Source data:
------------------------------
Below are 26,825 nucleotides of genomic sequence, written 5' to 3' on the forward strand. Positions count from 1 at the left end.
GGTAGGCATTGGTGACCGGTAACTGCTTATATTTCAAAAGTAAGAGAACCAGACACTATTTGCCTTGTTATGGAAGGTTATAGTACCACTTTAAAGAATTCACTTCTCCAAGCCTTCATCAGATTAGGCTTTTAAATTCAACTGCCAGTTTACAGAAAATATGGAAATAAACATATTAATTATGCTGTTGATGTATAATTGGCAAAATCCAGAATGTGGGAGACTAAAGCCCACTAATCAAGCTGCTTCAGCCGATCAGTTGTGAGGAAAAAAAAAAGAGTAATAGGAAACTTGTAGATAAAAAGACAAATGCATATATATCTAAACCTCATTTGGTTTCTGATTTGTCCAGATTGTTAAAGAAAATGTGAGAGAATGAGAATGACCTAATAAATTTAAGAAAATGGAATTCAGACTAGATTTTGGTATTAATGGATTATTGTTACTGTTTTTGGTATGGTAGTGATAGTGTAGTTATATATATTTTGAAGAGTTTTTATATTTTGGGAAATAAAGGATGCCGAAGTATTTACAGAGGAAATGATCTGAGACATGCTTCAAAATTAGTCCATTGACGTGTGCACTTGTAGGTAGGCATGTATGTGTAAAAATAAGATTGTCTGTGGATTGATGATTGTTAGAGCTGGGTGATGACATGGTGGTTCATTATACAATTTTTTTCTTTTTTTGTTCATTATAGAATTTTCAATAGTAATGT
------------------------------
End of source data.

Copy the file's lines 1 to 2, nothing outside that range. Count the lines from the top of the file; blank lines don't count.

Below are 26,825 nucleotides of genomic sequence, written 5' to 3' on the forward strand. Positions count from 1 at the left end.
GGTAGGCATTGGTGACCGGTAACTGCTTATATTTCAAAAGTAAGAGAACCAGACACTATTTGCCTTGTTATGGAAGGTTATAGTACCACTTTAAAGAATTCACTTCTCCAAGCCTTCATCAGATTAGGCTTTTAAATTCAACTGCCAGTTTACAGAAAATATGGAAATAAACATATTAATTATGCTGTTGATGTATAATTGGCAAAATCCAGAATGTGGGAGACTAAAGCCCACTAATCAAGCTGCTTCAGCCGATCAGTTGTGAGGAAAAAAAAAAGAGTAATAGGAAACTTGTAGATAAAAAGACAAATGCATATATATCTAAACCTCATTTGGTTTCTGATTTGTCCAGATTGTTAAAGAAAATGTGAGAGAATGAGAATGACCTAATAAATTTAAGAAAATGGAATTCAGACTAGATTTTGGTATTAATGGATTATTGTTACTGTTTTTGGTATGGTAGTGATAGTGTAGTTATATATATTTTGAAGAGTTTTTATATTTTGGGAAATAAAGGATGCCGAAGTATTTACAGAGGAAATGATCTGAGACATGCTTCAAAATTAGTCCATTGACGTGTGCACTTGTAGGTAGGCATGTATGTGTAAAAATAAGATTGTCTGTGGATTGATGATTGTTAGAGCTGGGTGATGACATGGTGGTTCATTATACAATTTTTTTCTTTTTTTGTTCATTATAGAATTTTCAATAGTAATGT